This information is provided as a guide and is subject to change without notice to comply with federal, state, and institutional policies.
Federal regulations require institutions to develop policies that insure that students who receive financial aid are progressing toward graduation. The school's satisfactory academic progress policy must include both a qualitative measure (such as the use of a cumulative grade point average) and a quantitative measure (such as a maximum time-frame for program completion) to track student progress. The SAP policy must be at least as strict as the policy for students who do not receive federal student aid funds.
According to the Federal Student Aid Handbook, a school may establish its own satisfactory progress standards; however, these standards must at least meet the minimum standards required by law and regulations. For the qualitative standard, the law specifies that by the end of the second academic year (measured as a period of time, not by the student's grade level), the student must, in general, have:
- a "C" average or its equivalent, and
- an academic standing consistent with the requirements for graduation from the program.
If a school determines that a student has maintained standards, even though his or her grade average falls below a "C," the school must be able to document that the student's average is consistent with the academic standards required for graduation from the program.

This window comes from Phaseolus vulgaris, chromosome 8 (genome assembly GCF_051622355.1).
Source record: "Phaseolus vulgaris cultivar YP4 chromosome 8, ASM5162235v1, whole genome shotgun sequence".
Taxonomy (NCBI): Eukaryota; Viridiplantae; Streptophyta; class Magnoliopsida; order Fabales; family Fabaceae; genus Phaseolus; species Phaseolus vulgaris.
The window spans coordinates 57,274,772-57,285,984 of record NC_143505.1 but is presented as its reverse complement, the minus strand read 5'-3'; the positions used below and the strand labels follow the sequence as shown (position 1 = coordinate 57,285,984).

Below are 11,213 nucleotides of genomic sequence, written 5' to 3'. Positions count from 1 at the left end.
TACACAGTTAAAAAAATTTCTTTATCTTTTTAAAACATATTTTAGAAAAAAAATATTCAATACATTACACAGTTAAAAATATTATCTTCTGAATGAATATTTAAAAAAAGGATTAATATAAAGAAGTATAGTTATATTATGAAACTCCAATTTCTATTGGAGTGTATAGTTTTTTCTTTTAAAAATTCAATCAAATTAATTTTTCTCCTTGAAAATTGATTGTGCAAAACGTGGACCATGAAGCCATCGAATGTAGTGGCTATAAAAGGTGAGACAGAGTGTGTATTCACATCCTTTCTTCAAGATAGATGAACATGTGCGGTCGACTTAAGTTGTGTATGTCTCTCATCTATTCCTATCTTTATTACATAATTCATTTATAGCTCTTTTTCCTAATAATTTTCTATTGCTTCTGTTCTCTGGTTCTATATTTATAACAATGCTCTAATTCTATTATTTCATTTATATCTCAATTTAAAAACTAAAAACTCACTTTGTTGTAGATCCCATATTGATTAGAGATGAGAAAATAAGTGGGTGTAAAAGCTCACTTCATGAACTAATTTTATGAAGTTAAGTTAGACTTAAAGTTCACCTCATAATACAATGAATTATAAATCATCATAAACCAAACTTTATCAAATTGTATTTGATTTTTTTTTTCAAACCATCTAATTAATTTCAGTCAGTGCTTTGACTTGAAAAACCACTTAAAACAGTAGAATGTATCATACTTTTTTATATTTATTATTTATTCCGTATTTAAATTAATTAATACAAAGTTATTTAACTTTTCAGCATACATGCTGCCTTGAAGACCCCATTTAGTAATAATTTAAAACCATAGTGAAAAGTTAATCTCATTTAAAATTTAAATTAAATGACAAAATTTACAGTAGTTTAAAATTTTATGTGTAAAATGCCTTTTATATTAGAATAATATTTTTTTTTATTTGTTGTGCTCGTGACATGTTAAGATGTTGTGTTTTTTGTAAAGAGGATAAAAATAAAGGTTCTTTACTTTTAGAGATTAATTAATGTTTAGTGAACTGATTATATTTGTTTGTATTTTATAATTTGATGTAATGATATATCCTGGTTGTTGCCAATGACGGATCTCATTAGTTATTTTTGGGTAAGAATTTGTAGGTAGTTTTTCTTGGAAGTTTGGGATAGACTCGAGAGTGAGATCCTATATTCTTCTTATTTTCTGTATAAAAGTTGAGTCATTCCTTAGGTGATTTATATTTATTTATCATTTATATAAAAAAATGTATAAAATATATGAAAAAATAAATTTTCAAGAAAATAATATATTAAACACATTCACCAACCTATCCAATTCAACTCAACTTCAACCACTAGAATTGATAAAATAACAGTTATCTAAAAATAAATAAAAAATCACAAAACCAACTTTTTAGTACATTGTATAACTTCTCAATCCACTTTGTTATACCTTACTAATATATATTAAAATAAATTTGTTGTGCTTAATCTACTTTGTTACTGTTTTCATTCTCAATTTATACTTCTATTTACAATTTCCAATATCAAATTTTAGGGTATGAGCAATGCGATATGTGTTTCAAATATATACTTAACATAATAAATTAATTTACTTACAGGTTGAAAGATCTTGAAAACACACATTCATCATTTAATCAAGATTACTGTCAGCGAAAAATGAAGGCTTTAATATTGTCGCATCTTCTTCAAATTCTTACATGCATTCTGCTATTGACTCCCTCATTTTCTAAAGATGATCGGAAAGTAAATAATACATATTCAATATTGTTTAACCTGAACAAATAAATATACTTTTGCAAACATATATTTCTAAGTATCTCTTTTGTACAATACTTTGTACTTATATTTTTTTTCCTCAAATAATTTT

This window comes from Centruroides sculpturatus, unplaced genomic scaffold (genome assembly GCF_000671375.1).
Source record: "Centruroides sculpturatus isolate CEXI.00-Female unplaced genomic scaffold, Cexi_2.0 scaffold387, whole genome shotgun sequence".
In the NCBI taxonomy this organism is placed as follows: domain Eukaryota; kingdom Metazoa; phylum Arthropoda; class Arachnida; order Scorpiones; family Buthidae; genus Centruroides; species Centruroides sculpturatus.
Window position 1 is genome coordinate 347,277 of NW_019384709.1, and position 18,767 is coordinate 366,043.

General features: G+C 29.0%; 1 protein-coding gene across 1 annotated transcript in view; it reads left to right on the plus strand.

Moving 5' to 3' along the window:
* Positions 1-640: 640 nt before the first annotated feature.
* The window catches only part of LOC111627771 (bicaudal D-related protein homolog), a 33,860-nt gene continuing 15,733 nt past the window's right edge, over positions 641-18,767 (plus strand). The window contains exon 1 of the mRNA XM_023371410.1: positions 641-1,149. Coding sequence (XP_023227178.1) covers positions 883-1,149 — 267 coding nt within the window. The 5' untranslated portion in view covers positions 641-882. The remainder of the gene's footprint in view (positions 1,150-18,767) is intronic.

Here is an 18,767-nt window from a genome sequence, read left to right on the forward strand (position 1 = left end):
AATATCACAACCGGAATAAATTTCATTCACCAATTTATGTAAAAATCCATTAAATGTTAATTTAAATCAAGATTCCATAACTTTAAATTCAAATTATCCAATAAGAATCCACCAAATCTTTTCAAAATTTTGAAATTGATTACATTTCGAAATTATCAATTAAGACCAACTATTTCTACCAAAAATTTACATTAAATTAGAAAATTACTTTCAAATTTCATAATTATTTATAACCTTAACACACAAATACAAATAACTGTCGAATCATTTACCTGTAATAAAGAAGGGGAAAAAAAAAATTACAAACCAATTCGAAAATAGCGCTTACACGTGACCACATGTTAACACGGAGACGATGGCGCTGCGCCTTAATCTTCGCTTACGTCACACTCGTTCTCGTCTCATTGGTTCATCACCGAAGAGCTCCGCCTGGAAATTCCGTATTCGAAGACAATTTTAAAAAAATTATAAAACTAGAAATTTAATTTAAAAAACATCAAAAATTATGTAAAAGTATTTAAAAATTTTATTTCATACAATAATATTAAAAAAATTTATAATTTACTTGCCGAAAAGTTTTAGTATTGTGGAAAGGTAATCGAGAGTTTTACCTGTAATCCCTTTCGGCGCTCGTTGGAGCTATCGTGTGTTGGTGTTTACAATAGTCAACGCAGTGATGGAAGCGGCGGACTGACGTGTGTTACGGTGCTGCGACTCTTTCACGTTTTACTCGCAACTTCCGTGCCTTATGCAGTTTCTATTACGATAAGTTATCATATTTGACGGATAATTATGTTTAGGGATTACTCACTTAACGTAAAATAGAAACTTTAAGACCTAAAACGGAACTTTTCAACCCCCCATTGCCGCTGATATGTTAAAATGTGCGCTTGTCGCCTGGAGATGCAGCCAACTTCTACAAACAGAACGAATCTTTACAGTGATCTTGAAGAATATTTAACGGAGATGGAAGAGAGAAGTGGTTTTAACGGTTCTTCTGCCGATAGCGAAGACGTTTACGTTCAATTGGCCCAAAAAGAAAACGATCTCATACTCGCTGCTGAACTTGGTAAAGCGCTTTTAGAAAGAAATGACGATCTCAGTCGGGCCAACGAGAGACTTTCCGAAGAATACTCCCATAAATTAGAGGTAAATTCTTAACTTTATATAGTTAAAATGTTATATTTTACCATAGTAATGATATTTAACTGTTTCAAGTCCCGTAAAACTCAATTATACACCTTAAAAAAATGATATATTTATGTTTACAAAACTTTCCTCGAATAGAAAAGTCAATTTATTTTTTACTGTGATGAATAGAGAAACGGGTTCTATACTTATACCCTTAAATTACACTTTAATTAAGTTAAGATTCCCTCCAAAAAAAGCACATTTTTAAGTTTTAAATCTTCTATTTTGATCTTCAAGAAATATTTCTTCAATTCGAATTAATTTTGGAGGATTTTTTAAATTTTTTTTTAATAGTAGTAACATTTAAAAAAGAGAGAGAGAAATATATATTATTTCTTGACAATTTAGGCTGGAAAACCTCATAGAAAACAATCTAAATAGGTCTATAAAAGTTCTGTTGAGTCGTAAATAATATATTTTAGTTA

According to the Federal Student Aid Handbook, to quantify academic progress, a school must set a maximum time frame in which a student is expected to finish the program. For an undergraduate program, the maximum time frame may not exceed 150% of the published length of the program measured in academic years, academic terms, credit hours attempted, or clock hours completed, as appropriate. For instance, if the published length of an academic program is 60 credit hours, the maximum time frame established by the school must not exceed 90 attempted credit hours. Students in the Certificate programs--Library and Information Science Technology and Sign Language Interpreting--must also make progress toward the completion of their programs. Students will be reviewed after each semester to ensure that they are progressing toward graduation. A student must maintain a "C" average each term and maintain a 67% completion rate. Maximum timeframe may not exceed 150% of any program. The published length of the Library and Information Science Technology Certificate program is 18 hours, not to exceed 27 hours. The published length of the Sign Language Interpreting Certificate program is 48 hours, not to exceed 72 hours.